This is because if you take Benzodiazepines for inappropriately long periods of time, not only does the drug become ineffective, it also induces drug dependency. What happens is that your body comes to depend on the drug to function. Thus you are “hooked” much as a person becomes addicted to certain drugs. (Note: technically, Benzodiazepines cause dependency, not addiction.) As a result, you will experience withdrawal symptoms when you reduce the dose, or stop taking it altogether.
“The biggest drug-addiction problem in the world doesn’t involve heroin, cocaine or marijuana. In fact, it doesn’t involve an illegal drug at all. The world’s biggest drug-addiction problem is posed by a group of drugs, the Benzodiazepines, which are widely prescribed by doctors and taken by countless millions of perfectly ordinary people around the world.”
“Drug-addiction experts claim that getting people off the Benzodiazepines is more difficult than getting addicts off heroin. The only genuine long-term solution is to be aware of these drugs and to avoid them like the plague.”
“It is more difficult to withdraw people from Benzodiazepines than it is from heroin. It just seems that the dependency is so ingrained and the withdrawal symptoms you get are so intolerable that people have a great deal of problem coming off. The other aspect is that with heroin, usually the withdrawal is over within a week or so. With Benzodiazepines, a proportion of patients go on to long term withdrawal and they have very unpleasant symptoms for month after month, and can go on for two years or more. Some of the tranquilizer groups document people who still have symptoms ten years after stopping.”
The above quotes were taken from the home page of benzo.org.uk, a web site dedicated to Benzodiazepine addiction, withdrawal and recovery.
At the same time, the result of this dependency actually makes your original symptoms worse. For example, Benzodiazepines eventually make your sleep problems even worse than they were before you began taking these drugs.
The same thing happens with anxiety. Initially, the Benzodiazepines help, but if you continue to take them for extended periods of time, the resulting physical dependency can actually cause an increase in anxiety—even while taking the same low dose!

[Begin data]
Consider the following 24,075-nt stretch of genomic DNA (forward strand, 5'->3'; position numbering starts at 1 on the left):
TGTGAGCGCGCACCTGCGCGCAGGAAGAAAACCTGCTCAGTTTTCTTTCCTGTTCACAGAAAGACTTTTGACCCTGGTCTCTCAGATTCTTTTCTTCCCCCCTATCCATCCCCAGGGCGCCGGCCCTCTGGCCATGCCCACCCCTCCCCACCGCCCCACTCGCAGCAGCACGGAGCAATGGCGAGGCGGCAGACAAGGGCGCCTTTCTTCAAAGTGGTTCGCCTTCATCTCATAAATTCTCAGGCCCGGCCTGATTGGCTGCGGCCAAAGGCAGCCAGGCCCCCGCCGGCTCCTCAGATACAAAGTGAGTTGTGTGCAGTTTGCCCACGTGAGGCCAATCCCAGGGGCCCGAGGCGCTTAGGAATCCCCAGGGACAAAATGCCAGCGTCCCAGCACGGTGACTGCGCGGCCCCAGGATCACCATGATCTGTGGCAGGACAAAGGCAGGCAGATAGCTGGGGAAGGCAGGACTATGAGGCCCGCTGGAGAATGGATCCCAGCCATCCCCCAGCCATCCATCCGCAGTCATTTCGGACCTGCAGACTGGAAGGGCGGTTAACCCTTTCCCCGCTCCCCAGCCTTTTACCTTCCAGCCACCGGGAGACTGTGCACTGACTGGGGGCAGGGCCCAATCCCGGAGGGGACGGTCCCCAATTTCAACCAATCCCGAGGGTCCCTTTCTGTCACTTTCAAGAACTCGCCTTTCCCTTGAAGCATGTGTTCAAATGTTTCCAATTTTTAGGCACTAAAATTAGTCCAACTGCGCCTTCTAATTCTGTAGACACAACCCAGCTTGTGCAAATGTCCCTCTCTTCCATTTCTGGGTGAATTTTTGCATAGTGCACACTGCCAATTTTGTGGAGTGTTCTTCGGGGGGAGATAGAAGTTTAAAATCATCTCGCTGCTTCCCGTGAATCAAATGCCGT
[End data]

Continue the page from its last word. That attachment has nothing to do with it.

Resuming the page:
Second, myriads of side effects begin to emerge. Taking Benzodiazepines can have several negative side effects on your ears. For example, those side effects that act on the cochlea include hearing loss, auditory hallucinations, hyperacusis (hypersensitivity to sound) and tinnitus (ringing or buzzing in the ears).
Those side effects that act on the vestibular system and affect your balance in one way or another include dizziness, ataxia (lack of coordination/staggering gait), loss of balance, vertigo (sensation of movement–usually a spinning sensation) and nystagmus (eyes jerking horizontally).
In addition to messing up your ears, taking Benzodiazepines can cause a number of other scary side effects such as anxiety, fears, feelings of unreality, hypersensitivity to light, insomnia, lack of concentration, loss of memory, nightmares, panic attacks, rapid mood changes, shaking, sweating, depersonalization (a feeling of not knowing who you are), outbursts of rage or aggression, paranoia, persistent unpleasant memories, feeling of pins and needles, rapid changes in body temperature, blackouts and a host of other symptoms.
When I mentioned to the lady in the above story that she likely would be shocked to learn that almost all of her symptoms, both ear-related and otherwise, were known side effects of taking Benzodiazepines, she replied, “I’m scared. Everything you have said about the drugs I take really hit home.”
Third, when you finally decide the Benzodiazepines aren’t doing you any good any more, and indeed are causing you much more harm than good, you try to go off them. That is when you discover to your horror that when you try to go off them, your existing symptoms intensify and still others appear.
For example, some people get hyperacusis (super-sensitivity to normal everyday sounds) when they try to go off Benzodiazepines. In one study of 22 people, 4 (18%) had hyperacusis. Fortunately, by 3 months, only one person of the 4 still had hyperacusis.